FDA chief Scott Gottlieb steps down after nearly 2 years
WASHINGTON — Food and Drug Administration Commissioner Scott Gottlieb is stepping down after nearly two years leading the agency's response to a host of public health challenges, including the opioid epidemic, rising drug prices and underage vaping.
Health and Human Services Secretary Alex Azar announced in a statement Tuesday that Gottlieb would leave in a month. In a note to FDA staffers announcing his departure, Gottlieb cited "the challenge of being apart from my family" in Connecticut.
President Donald Trump tapped Gottlieb in 2017 to "cut red tape" at the FDA. But Gottlieb bucked expectations by pushing the agency to expand its authorities in several key ways, including an unprecedented effort to make cigarettes less addictive by requiring lower nicotine levels.
The 46-year-old physician and former conservative pundit advanced his agenda while managing to maintain the support of the president, Republicans and key Democrats in Congress.
Still, he departs with his most sweeping plans unfinished, including the initiative to make cigarettes less addictive.
In recent months, he came under fire for not acting more quickly to address an explosion in teenage use of electronic cigarettes, especially those with candy and fruit flavors. Under Gottlieb, the FDA has emphasized vaping as a potential tool to wean adult smokers off traditional cigarettes. And in a widely criticized move, Gottlieb delayed key regulations on vaping devices until 2022, in part, to avoid over-regulating the industry.
Anti-smoking groups are now suing the agency to begin reviewing e-cigarettes immediately as the most recent federal data suggest that 1 in 5 high school students are using e-cigarettes. While the FDA has taken steps to keep e-cigarettes away from teenagers, including tightening restrictions on convenience store sales, it's unclear whether they will be enough to reverse the trend.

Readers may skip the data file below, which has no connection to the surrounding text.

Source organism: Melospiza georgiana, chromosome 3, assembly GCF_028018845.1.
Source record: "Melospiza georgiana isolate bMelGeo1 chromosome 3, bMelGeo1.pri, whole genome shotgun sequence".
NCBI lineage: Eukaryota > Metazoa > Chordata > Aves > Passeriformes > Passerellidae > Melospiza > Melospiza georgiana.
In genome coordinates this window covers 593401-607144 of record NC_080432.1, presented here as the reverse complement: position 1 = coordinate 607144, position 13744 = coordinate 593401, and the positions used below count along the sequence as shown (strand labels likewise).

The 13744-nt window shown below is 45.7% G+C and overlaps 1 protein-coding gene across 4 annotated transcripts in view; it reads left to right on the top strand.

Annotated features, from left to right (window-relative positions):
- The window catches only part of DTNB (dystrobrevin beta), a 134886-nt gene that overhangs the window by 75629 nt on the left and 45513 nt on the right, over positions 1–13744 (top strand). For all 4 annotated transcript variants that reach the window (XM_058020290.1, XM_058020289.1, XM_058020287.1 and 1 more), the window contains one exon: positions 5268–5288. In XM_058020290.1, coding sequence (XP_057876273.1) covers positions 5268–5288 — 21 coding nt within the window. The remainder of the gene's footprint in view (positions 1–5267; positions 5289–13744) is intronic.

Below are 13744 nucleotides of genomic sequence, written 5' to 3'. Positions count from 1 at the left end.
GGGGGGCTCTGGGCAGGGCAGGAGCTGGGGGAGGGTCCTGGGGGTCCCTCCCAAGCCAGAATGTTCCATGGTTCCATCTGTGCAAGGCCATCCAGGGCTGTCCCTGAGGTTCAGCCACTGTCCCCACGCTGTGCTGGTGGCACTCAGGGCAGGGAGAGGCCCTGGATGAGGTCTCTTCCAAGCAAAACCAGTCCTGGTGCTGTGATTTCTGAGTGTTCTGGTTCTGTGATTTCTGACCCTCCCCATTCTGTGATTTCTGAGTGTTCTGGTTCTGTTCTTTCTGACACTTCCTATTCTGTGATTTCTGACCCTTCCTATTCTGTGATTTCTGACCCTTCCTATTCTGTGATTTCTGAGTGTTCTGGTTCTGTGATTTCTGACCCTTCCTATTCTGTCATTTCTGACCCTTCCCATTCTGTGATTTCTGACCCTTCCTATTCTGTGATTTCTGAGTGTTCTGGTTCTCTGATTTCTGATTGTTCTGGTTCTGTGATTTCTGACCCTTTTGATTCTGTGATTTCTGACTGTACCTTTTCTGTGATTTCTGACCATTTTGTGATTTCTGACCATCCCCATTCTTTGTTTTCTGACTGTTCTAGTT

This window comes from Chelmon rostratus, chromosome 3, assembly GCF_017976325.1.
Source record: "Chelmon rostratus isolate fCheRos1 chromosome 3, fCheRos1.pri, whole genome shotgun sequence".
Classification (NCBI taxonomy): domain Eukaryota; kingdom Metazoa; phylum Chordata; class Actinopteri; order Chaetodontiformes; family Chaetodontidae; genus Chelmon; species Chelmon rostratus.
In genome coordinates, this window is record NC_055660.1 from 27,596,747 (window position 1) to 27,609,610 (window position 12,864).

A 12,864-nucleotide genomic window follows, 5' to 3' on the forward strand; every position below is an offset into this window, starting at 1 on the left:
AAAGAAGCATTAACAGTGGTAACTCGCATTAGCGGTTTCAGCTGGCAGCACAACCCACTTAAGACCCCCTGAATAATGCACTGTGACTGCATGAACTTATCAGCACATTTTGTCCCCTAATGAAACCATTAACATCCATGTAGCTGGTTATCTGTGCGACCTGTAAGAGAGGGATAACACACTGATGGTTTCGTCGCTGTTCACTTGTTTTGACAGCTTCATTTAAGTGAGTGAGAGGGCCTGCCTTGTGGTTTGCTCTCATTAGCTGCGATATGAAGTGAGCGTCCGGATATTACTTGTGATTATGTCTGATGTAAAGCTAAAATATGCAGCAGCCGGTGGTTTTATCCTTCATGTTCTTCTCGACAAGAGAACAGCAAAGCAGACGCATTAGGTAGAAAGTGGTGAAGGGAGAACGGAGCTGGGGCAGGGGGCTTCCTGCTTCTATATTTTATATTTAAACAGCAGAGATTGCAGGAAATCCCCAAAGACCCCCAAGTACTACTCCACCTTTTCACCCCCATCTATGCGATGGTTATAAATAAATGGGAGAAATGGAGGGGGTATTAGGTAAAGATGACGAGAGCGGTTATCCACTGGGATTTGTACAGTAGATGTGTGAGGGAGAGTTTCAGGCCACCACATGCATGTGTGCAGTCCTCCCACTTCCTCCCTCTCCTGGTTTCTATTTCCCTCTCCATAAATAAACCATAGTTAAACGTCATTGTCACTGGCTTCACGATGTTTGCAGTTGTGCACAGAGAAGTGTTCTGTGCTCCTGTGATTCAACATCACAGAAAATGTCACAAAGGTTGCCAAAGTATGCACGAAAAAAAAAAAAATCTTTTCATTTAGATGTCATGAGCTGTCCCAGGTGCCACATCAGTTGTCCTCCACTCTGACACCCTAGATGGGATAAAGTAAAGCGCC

The pushback against FDA's approach to vaping threatens to overshadow what is by far Gottlieb's most far-reaching plan. Gottlieb announced in May 2017 the FDA would seek to require tobacco companies to drastically cut nicotine in cigarettes, in a bid to help adult smokers quit. The agency has had the authority to regulate nicotine levels since 2009, though no previous FDA commissioner tried to use it. The agency is still in the early stages of writing regulations that would standardize nicotine in cigarettes.
Elsewhere, Gottlieb targeted drug industry tactics used to maintain sky-high prices on older drugs, calling them "shenanigans" and "deceptions." For decades, FDA commissioners steered clear of the issue, noting that the FDA has no direct role in regulating U.S. medicine prices, which are set by drugmakers. But Gottlieb said the agency could help spur competition and reshuffled its review procedures to speed up approvals of lower-cost generic drugs.
Drug overdose deaths hit their highest level on record in 2017 — the most recent year for which federal data is available. Fatal overdoses are largely driven by illegal opioids including fentanyl and heroin, though the epidemic was trigged by legal prescription painkillers like OxyContin.
As FDA Commissioner, Gottlieb boosted the agency's inspectors at U.S. mail facilities to try and intercept illegal opioid shipments from China and other nations. It's not yet clear whether that effort has reduced drug abuse or overdose rates.
Trump tweeted that Gottlieb "has done an absolutely terrific job," adding "he and his talents will be greatly missed."
On FDA's more day-to-day responsibilities, Gottlieb continued a multi-decade, bipartisan shift toward faster, more streamlined product reviews for drugs and medical devices. That issue has long been the top priority for the powerful pharmaceutical and device industries, which spend millions lobbying Congress and the federal government annually to ensure speedy market access for their products.
FDA approvals for first-of-a-kind drugs and devices hit all-time highs last year.
Gottlieb has long been a favorite of the medical industries, due to his focus on cutting unnecessary regulations and speeding product approvals. He spent nearly a decade as a conservative commentator at the American Enterprise Institute and industry consultant after serving in the FDA under George W. Bush.